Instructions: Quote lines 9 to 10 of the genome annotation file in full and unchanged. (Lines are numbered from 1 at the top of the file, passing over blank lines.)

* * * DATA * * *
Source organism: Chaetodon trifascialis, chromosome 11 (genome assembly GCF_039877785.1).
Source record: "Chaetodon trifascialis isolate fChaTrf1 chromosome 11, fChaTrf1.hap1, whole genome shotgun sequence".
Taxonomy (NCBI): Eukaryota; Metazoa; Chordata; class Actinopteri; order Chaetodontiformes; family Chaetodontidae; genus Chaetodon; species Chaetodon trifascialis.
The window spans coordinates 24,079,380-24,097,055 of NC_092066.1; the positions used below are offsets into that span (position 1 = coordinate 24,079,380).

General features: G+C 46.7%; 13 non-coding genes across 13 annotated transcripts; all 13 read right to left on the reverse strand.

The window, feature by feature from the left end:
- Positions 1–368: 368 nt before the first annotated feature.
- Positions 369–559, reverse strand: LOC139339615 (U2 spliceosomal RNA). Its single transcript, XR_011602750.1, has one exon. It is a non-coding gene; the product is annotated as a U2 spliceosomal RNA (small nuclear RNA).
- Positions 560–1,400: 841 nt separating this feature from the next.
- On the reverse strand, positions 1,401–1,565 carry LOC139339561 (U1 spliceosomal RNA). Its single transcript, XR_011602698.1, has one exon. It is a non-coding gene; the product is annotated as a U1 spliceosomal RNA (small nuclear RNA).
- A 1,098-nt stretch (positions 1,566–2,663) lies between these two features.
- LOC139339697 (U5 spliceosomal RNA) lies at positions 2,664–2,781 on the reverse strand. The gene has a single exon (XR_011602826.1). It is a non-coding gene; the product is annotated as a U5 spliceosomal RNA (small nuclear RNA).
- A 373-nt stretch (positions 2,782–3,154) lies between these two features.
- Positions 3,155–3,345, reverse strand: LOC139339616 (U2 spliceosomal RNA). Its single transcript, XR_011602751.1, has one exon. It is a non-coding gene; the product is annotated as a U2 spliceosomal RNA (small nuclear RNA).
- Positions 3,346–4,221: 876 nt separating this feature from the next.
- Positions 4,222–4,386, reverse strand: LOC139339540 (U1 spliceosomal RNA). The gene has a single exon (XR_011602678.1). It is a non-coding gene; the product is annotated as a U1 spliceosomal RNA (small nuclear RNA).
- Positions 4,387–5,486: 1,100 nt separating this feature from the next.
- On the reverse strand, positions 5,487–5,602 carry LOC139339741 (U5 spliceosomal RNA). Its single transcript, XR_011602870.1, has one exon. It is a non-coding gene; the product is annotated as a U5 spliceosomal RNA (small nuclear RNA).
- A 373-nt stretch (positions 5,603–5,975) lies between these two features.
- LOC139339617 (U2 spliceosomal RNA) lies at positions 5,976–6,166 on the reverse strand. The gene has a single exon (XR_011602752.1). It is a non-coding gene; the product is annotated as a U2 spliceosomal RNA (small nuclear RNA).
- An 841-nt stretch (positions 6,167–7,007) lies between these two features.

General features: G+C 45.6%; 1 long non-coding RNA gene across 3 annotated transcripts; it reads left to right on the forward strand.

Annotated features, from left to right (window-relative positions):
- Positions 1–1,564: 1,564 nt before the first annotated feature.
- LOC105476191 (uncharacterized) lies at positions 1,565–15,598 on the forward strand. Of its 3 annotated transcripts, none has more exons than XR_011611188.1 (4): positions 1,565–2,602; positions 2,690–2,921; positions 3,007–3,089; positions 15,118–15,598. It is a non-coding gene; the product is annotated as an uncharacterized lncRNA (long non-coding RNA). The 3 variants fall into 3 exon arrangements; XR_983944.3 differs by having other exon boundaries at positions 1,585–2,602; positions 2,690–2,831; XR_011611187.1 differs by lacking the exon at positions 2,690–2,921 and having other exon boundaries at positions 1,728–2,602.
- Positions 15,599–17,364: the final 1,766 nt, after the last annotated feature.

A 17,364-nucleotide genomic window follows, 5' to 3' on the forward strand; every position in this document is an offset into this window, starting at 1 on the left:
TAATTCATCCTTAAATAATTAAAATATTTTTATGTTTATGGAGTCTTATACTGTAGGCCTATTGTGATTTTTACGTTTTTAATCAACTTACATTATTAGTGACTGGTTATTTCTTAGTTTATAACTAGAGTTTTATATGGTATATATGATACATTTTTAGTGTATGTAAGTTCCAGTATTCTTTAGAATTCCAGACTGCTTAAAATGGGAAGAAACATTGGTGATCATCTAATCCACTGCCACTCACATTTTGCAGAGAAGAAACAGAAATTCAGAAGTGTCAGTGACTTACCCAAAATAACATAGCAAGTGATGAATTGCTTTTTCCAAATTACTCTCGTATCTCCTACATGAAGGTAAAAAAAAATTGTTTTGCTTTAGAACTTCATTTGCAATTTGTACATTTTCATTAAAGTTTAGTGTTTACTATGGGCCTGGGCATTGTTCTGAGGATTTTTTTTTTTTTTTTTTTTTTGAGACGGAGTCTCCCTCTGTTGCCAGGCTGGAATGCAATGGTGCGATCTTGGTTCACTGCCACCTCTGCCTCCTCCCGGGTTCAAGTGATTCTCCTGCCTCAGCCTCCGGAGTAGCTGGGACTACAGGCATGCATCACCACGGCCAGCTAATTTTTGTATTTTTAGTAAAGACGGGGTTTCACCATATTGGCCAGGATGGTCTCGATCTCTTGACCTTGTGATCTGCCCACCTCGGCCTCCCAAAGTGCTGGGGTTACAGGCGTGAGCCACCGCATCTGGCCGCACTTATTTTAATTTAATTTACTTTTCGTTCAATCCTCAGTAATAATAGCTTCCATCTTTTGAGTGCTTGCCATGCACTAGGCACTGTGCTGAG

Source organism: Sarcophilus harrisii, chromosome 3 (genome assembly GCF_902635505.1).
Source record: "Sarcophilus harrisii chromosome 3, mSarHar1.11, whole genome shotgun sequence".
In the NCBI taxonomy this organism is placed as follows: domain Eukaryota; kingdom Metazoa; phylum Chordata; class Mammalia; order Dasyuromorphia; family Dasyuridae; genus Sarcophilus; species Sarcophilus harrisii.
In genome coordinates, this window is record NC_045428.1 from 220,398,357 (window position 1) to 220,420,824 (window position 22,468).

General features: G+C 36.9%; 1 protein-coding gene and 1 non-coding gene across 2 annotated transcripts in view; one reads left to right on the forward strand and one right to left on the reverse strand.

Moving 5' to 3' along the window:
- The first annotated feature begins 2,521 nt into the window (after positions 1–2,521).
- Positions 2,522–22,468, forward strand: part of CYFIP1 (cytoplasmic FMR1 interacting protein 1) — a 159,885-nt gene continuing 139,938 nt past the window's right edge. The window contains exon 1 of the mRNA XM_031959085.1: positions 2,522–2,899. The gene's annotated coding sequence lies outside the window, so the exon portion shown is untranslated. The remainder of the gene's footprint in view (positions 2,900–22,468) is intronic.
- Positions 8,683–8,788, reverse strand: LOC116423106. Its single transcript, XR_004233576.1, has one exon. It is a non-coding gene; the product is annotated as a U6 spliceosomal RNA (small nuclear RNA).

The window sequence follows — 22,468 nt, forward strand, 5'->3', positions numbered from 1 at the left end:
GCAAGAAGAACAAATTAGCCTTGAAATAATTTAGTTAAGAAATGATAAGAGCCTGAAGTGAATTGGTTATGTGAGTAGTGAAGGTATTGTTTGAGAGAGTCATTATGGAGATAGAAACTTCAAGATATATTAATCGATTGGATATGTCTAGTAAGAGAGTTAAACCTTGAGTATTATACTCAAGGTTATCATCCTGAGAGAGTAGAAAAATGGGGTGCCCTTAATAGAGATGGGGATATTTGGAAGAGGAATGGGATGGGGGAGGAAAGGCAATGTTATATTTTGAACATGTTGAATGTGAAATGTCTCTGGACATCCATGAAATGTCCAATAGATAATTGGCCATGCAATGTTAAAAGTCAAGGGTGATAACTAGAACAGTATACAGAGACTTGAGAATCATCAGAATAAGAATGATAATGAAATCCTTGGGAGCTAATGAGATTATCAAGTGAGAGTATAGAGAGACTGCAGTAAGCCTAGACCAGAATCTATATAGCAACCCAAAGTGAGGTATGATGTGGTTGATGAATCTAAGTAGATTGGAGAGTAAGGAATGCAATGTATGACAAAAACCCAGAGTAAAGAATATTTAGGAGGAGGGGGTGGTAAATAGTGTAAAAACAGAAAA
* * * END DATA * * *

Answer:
- Positions 560–1,400: 841 nt separating this feature from the next.
- On the reverse strand, positions 1,401–1,565 carry LOC139339561 (U1 spliceosomal RNA). Its single transcript, XR_011602698.1, has one exon. It is a non-coding gene; the product is annotated as a U1 spliceosomal RNA (small nuclear RNA).